How multinational tech companies exploit tax laws in Africa

Wednesday December 23 2020

Besides providing safe havens for illicit financial flows (IFFs), tax havens also share limited or no financial information with foreign tax authorities.

By Ismail Musa Ladu

Enforcement of tax compliance among the multinational companies in Africa is not getting any easier with the emergence of tech corporate organisations, complicating already wanting non-compliance culture being perpetuated by corporations operating in more than one country. 

At the moment, tax prefects across African countries, including Uganda Revenue Authority (URA), are struggling to tax multinational companies with physical presence in the country, many of which are not only heavily involved in key economic sectors such as telecommunication, extractive and manufacturing, but are also domiciled in tax haven jurisdictions where there is little or no tax liabilities at all on taxable income earned anywhere in the continent. 

Besides providing safe havens for illicit financial flows (IFFs), tax havens also share limited or no financial information with foreign tax authorities.

Illicit financial flows (IFFs) are movements of money and assets across borders which are illegal in source, transfer or use, according to the report titled “Tackling illicit financial flows for sustainable development in Africa”.

The situation has now further been complicated with emergence of several high value multinational tech corporations such as Facebook, Google and Amazon, all largely operating in virtual spaces (with no permanent establishment) in almost all African countries.

As a result, continental and regional African revenue prefects have found themselves in unchartered waters once again, this time struggling with how to tap some revenues from digital platforms operating virtually, without permanent establishment, but earning taxable income across the continent.  


According to a 2018 PricewaterhouseCoopers (PwC) report, Nigeria, Africa’s most populated country, witnessed an average of 30 per cent year-on-year growth in internet advertisement in the last five years, with a projected internet advertising spending of $125m in the entertainment and media industry in 2020.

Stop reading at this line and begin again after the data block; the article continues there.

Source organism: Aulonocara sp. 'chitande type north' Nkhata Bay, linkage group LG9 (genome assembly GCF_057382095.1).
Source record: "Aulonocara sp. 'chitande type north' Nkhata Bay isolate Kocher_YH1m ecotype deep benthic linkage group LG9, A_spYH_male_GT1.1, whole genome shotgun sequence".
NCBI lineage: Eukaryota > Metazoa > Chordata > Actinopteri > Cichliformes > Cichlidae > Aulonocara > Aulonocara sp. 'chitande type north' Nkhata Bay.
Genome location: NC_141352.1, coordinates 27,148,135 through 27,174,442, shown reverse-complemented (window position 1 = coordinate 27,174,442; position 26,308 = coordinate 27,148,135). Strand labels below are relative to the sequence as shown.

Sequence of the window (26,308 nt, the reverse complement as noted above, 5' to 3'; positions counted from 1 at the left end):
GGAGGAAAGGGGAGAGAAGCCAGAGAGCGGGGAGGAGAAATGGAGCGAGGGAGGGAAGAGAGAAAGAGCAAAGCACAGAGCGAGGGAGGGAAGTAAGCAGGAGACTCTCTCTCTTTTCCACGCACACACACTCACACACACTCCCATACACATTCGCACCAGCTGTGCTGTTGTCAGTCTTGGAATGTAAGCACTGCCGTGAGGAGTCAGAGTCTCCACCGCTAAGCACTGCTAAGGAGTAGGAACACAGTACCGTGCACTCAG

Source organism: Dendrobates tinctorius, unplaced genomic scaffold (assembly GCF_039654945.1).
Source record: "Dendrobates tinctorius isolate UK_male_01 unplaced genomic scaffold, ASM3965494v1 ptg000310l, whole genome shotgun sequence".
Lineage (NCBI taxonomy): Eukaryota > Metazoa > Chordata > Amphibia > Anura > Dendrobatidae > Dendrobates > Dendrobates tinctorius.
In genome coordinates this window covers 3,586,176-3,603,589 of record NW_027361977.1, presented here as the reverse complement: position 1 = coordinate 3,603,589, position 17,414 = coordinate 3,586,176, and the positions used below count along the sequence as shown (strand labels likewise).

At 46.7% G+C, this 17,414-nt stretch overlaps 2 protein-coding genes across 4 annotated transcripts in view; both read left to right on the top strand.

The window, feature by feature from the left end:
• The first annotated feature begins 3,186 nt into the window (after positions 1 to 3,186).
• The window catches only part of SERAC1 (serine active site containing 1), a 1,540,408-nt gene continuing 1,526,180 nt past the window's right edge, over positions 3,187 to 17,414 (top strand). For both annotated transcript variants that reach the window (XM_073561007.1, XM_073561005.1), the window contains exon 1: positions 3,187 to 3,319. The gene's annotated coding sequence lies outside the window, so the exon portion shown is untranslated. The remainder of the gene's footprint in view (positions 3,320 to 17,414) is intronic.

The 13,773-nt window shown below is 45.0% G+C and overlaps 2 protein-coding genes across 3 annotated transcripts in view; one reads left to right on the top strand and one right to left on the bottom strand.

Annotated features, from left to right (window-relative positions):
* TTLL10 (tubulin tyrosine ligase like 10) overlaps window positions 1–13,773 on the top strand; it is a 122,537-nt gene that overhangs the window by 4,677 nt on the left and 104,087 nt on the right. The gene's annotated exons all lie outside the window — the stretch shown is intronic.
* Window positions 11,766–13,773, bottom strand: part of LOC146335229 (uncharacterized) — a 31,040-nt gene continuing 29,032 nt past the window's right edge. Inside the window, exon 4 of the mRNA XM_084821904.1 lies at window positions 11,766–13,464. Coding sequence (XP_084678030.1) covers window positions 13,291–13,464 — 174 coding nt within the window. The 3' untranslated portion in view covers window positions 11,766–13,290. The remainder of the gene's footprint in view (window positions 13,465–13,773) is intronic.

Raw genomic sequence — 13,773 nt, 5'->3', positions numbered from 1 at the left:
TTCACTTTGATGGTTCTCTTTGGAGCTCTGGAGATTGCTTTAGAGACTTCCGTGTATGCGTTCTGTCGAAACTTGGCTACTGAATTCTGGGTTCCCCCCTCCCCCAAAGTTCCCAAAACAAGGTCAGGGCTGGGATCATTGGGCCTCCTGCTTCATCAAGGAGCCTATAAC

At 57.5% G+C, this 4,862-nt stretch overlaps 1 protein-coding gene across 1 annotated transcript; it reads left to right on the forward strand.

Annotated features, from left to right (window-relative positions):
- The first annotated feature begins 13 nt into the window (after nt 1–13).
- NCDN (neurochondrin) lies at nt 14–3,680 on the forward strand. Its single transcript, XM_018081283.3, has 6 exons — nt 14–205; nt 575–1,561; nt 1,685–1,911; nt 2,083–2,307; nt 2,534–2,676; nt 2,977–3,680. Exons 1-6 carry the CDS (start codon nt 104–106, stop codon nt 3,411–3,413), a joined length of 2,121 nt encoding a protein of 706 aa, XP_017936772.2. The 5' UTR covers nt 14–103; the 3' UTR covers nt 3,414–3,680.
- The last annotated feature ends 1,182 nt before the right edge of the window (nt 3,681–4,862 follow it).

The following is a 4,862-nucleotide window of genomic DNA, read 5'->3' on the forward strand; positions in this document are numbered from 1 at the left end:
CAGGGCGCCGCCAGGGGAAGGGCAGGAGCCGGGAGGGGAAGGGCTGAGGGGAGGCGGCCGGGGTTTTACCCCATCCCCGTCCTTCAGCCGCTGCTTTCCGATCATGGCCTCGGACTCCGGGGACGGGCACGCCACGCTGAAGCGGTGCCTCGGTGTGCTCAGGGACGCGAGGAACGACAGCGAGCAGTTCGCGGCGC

The problem the continent is facing, despite being one of the biggest consumers of some technologies, is how to tax the so-called “digital economy” and ensuring that the tech companies contribute to revenue mobilisation efforts in African countries.

This is critical because Africa could gain $89 billion annually by curbing illicit financial flows, according to United Nations Conference on Trade and Development (UNCTAD), permanent organ of the United Nations (UN) General Assembly.

 UNCTAD’s Economic Development in Africa Report 2020 further says stopping illicit capital flight could almost cut in half the annual financing gap of $200 billion that the continent faces to achieve the Sustainable Development Goals.

These outflows include illicit capital flight, tax and commercial practices like mis-invoicing of trade shipments and criminal activities such as illegal markets, corruption or theft.

Damning investigation

Multinational tech companies, such as Google and Facebook, operating legally across Africa, pay substantially lower taxes as a result of obsolete tax rules, according to a three month investigation by Ghana’s Gideon Sarpong and Nigeria’s Olivia Ndubuisi.

The investigation based on interviews with dozens of experts, tax officials, court records and company documents, also established that Facebook had not paid any direct taxes in Ghana and Nigeria since it began operations over a decade ago despite having over 22 million active users in both countries.

Like all tech giant companies, Google, is one of the world’s 10 most profitable companies, but according to the three months investigation, the tech giant goes to extraordinary lengths to minimize its physical presence across continent, making it difficult for revenue authorities to tax it, thanks to the obsolete laws that only compels companies with physical presence to contribute to the tax kitty.

In 2019, Facebook made over $6 billion in revenue from what it labels “rest of the world,” which includes Africa, Latin America and the Middle East.

But apart from South Africa where Facebook is expected to pay direct taxes because of its physical presence and a change of tax laws by the South African government, the remaining 53 countries on the continent will unlikely receive any direct tax payments.

The Team Leader, Youth for Tax Justice Network, Mr Allan Muhereza Murangira, in an interview last week said the revelation of the investigations done in Ghana and Nigeria is a red flag for Uganda and the entire EAC member States.   

He said: “These tech companies have made money in African countries such as Uganda either through the value that has been created or transactions that they facilitate in addition to the advertisement revenues. So African countries among them Uganda should be getting their fair share of tax revenue from these multinational tech companies.”

He continued: “The good thing is that regional countries, including Uganda has recognises that there is urgent need to tax the digital economy, considering that seven out 10 biggest companies in the world are tech companies.”

As for the Executive Director, Tax Justice Network Africa, Mr Alvin Mosioma, attention should be given to digital spaces because there is a global shift towards doing business online. As we speak, seven out of 10 high value companies globally are tech multinational companies with massive online transactions. 

“We want to start these conversations and ensure that we bring these tech companies to pay their due taxes, the same way other business with physical presence and visible products do,” he said.